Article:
As crazy as this sounds, the best way to find this is to check out what your competitors are charging. Somewhere along the way, you’ll notice the trends and figure out what the going rates are. From that, you can set and adjust your own rates accordingly.
The one thing that I’d advise is to be comfortable in what you charge. You should be able to justify why people should be paying you what you want to charge them (and no, this isn’t just listing the certifications you possess). You have to be able to sell yourself to your clients, and when you know what you are about and what type of clients you want to work with, then it becomes easy to justify your costs. Hope that helps.
You are the Certified ACE TRAINER, so the price should be no less than $50 an hour,for group training – $10 from person.
With regards, Miroslava,
Based on your responses to our comments so far, I would say that you have to find out the things that will make you stand out from all the other trainers. So how are you going to market yourself so that clients will be drawn to you? What makes you unique?
I was at a conference recently where the speaker told us that if we wanted to find out what makes us unique, we have to know what our character is like. There is no point trying to draw in every client out there (if fact, even with the amount of people in the industry, we should still be at a point where competition shouldn’t really be an issue). She advise that we go back as far as looking at our old report cards from our days in school and see what our teachers have said about us. We’ll often find very similar comments year after year (hopefully there are positive ones). We want to find keywords that are frequently used to describe us. Those are the things that you use to describe yourself to others when you market yourself.
Likewise, you can always observe your circle of friends. Find the 3 people you closely hangout with. Have them try to describe you, or try to observe their behaviour. The people we closely hang around usually have the characteristics that are very close to us.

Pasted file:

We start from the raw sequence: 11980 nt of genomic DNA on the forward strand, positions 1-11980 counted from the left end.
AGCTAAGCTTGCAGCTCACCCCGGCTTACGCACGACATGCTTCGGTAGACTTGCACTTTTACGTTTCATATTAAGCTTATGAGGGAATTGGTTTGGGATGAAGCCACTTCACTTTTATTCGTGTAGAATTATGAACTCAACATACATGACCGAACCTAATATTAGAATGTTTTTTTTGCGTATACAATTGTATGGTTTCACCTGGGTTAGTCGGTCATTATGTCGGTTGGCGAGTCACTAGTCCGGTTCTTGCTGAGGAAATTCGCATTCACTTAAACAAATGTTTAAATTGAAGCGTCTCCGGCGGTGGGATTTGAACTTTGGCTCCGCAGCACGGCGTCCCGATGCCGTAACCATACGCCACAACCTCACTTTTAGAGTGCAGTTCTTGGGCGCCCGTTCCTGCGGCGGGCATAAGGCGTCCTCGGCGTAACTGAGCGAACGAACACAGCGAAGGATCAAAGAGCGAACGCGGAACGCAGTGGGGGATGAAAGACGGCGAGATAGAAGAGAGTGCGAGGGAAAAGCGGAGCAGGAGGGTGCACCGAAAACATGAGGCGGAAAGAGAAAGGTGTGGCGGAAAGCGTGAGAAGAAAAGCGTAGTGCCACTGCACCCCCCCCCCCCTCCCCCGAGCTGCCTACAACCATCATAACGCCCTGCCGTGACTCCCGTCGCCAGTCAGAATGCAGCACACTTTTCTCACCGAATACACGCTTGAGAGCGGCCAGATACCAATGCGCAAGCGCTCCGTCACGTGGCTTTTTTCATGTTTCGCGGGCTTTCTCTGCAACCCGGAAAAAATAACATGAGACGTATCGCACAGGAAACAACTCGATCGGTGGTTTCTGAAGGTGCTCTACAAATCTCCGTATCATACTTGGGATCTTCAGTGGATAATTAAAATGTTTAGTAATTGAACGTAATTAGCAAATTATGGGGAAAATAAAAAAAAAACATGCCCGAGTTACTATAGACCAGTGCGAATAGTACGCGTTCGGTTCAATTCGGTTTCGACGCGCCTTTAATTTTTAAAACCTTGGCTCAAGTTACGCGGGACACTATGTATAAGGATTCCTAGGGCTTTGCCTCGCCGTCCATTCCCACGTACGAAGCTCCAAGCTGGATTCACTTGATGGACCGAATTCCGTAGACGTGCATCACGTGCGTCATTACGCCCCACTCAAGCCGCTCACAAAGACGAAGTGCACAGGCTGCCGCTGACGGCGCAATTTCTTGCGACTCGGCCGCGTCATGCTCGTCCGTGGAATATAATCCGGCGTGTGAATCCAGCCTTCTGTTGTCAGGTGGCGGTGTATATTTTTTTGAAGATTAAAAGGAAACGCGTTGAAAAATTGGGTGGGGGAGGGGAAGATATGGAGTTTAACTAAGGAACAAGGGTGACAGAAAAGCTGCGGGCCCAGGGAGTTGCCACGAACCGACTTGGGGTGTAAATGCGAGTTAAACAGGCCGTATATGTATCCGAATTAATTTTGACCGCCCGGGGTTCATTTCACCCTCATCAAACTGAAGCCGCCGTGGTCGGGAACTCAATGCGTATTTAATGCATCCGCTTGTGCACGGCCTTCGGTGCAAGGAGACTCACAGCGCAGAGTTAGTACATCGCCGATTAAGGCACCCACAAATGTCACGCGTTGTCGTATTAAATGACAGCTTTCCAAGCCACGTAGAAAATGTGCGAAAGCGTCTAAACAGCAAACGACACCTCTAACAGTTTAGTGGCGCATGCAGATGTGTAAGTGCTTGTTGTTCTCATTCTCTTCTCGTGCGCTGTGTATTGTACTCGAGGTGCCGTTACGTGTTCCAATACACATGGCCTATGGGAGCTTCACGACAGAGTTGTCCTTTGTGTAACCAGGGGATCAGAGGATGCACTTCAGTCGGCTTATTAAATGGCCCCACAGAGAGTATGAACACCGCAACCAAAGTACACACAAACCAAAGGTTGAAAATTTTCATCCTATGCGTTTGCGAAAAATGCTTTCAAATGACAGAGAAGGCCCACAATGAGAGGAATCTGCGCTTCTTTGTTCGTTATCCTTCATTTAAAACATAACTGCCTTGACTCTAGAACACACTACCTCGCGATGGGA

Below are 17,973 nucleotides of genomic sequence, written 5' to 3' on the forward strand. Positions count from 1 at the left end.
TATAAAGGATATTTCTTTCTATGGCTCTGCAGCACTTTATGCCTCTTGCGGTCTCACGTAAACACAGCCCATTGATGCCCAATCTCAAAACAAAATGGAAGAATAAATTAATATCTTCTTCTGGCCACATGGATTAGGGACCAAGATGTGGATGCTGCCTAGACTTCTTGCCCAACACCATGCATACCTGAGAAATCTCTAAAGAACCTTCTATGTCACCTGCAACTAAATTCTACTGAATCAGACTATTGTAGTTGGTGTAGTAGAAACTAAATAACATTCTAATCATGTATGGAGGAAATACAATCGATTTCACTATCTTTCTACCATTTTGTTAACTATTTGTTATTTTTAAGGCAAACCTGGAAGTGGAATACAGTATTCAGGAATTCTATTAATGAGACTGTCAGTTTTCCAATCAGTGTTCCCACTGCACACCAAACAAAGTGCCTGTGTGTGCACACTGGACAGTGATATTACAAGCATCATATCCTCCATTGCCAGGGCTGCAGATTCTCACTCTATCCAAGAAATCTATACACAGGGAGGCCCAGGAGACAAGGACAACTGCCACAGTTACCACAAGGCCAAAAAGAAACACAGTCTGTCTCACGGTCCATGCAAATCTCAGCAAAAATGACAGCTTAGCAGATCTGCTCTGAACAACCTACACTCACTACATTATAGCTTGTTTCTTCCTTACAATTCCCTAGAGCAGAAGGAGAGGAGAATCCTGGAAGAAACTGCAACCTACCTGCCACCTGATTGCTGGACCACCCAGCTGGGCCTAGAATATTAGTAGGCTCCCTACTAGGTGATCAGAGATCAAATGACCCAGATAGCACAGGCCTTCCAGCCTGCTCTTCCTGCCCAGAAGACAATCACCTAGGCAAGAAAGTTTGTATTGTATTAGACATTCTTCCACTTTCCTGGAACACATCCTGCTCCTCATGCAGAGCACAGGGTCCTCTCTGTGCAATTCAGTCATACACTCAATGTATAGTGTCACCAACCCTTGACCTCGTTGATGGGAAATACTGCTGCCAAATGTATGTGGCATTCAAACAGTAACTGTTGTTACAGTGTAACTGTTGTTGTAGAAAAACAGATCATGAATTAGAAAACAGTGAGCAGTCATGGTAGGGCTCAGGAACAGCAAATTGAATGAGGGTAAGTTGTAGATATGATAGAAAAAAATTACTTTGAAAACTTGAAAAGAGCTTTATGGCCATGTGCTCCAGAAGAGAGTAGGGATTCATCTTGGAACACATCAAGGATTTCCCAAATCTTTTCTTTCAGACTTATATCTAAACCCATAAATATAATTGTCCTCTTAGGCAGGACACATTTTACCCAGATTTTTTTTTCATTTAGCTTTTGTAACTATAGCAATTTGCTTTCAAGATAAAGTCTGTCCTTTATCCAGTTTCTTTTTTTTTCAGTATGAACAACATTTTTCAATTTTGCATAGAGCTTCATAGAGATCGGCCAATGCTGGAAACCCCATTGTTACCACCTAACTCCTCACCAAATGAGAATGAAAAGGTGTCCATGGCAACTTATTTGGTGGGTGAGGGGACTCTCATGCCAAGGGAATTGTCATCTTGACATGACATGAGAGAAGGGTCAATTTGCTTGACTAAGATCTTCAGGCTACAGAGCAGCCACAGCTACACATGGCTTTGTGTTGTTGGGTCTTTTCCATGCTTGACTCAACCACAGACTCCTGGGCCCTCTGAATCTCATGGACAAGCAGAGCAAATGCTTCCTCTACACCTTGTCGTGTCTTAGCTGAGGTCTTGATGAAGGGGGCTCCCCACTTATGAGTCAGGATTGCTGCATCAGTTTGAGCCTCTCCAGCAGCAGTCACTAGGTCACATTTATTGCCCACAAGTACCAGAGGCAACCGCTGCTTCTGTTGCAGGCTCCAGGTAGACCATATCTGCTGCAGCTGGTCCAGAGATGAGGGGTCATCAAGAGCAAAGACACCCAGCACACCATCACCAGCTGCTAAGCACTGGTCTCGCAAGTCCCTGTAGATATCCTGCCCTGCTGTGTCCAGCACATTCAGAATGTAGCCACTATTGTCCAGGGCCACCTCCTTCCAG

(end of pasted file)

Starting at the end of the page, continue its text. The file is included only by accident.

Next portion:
Afterwards, you have to be able to know who you want to train. While trainers should be flexible to train a variety of clientele, we know that we don’t want to deal with all sorts. For example, in my gym, I get all types of clients and I’ve work with them all (youth, seniors, pregnant women, sport athlete, weight loss client, absolute beginners, post-rehab, body builders, etc). Despite this, I find myself being drawn most to the sport athletes, absolute beginners, and those requiring corrective exercise and would prefer these clients over all others.
So, not only do you need to know the demographs in your area, you need to identify for yourself who you want to work with. That will help you avoid so many headaches in the future. Hope that helps you find your way.
setting starting rates is always difficult. In all probability, you will have to go a little lower than the market rate because you do not have man clients yet to use as a reference.
I looked at your profile and noticed that you have not yet a liability insurance posted. Since I gather from your information that you plan to go to people’s homes, this is mandatory.
However, I read your blog which contains your own fitness personal story. I would use this as a selling point and contact organizations like the Arthritis Foundation or Weight Watchers to see whether this will get your foot into the door with a clientele that can relate to you. As Calvin said, we cannot be anything to all people. Once you find a good niche, it will be easier to set rates that reflect your competitive advantage.